Championing the fight against pneumonia
Pneumonia is the single biggest infectious killer of adults and children – claiming the lives of 2.5 million, including 672,000 children, in 2019.
Deaths from COVID-19 will add two million more in 2020, bringing the total to more than four million. No other infection causes anywhere near this burden of death.
This year, World Pneumonia Day, on 12 November 2021, is held during COP 26 – the UN Climate Change Conference.
This is a critical moment to bring together the health, air quality and climate community to tackle the biggest infectious killer on the planet.
Air pollution is the leading risk factor for death from pneumonia across all age groups. Almost a third of all pneumonia deaths were attributable to polluted air, killing around 749,200 in 2019. Household air pollution contributed to 423,000 of these deaths while outdoor air pollution contributed to 326,000.
It is the very young and the very old who are at greatest risk. Children are more susceptible to household air pollution in homes that regularly use polluting fuels and technologies for cooking, heating and lighting. While outdoor air pollution, especially from pollutants emitted by industries and car exhaust smoke, disproportionately affects respiratory health among older adults.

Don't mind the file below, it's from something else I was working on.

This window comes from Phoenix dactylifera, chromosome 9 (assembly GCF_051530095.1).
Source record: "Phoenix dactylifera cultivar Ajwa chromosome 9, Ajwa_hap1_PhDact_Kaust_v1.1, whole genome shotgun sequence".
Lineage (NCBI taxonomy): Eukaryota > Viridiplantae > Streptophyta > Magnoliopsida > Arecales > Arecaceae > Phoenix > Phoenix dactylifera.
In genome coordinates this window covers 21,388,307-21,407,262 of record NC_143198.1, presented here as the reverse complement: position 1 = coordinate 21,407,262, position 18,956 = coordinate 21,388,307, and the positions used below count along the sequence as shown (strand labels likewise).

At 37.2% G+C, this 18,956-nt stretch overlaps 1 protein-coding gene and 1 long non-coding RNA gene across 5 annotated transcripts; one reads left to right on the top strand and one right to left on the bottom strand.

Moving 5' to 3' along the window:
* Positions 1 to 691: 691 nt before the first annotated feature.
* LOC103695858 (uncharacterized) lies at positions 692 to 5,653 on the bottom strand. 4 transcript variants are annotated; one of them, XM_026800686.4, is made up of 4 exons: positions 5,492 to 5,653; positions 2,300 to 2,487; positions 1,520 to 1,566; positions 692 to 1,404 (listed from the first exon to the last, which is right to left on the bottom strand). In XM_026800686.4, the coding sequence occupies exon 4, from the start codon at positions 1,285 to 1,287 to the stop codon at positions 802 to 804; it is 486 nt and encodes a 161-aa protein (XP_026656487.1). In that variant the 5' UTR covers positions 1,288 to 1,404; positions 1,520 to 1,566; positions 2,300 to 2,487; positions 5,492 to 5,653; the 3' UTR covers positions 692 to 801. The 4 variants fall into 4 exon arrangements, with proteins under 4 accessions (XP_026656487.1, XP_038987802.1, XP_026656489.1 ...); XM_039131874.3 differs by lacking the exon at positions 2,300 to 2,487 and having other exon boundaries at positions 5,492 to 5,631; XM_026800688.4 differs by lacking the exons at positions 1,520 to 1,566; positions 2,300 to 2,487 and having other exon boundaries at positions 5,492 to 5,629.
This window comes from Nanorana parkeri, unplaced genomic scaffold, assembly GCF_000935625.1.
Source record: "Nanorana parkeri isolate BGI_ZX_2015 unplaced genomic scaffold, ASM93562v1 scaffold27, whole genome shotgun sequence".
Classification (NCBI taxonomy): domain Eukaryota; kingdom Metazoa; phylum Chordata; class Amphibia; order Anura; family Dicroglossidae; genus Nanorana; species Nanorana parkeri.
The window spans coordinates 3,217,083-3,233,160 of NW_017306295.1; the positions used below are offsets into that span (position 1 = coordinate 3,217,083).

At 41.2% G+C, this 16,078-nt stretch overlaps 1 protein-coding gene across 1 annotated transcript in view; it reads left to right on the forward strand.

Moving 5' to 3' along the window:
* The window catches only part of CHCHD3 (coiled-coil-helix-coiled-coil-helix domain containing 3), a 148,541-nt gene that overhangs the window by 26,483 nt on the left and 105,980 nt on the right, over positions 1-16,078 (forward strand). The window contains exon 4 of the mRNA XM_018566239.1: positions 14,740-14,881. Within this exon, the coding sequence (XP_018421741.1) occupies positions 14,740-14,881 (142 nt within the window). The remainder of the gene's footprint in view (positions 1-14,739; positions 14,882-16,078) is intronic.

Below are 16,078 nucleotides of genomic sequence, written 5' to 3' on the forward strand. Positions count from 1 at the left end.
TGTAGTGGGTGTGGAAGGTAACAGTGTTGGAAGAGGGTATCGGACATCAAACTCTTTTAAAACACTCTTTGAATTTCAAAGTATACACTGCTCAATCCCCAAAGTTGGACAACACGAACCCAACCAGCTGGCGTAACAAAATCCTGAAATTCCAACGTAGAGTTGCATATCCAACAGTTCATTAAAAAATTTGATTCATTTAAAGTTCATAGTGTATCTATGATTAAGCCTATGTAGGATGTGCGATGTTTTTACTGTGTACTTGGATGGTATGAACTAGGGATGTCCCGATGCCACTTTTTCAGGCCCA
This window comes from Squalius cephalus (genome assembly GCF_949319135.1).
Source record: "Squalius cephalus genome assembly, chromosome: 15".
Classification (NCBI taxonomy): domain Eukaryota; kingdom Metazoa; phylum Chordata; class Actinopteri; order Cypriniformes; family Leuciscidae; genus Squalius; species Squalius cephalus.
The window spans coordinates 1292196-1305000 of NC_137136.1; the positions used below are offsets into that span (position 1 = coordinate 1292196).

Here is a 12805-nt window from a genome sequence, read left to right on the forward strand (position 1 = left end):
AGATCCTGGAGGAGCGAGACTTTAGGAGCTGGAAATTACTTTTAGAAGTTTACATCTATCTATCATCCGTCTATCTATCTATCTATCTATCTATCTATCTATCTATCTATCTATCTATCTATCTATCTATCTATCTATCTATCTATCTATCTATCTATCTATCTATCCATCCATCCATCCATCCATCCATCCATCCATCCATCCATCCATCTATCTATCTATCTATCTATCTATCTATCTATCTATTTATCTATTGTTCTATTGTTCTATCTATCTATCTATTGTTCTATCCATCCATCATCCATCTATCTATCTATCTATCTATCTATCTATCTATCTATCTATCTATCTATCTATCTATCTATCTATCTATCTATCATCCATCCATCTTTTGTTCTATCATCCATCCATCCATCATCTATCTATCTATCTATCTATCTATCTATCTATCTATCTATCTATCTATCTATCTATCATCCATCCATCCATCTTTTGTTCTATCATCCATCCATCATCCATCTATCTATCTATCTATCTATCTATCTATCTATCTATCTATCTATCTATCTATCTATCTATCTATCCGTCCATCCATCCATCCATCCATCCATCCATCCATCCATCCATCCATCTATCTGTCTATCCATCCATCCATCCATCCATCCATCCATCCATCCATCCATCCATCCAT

Ninety per cent of air pollution-related deaths are concentrated in 40 low- and middle-income countries. In many African countries, air pollution contributes to more than 50 per cent of all pneumonia deaths. And while pneumonia deaths from household air pollution are declining in Africa, they are tragically increasing as a result of outdoor air pollution. This is also true for Asia.
The need for clean air action is clear. Reducing air pollution will deliver significant benefits to health and the environment.
This World Pneumonia Day, Every Breath Counts is calling on governments with heavy burdens of pneumonia and air pollution to commit to reducing air pollution-related pneumonia deaths by 50 per cent by 2030.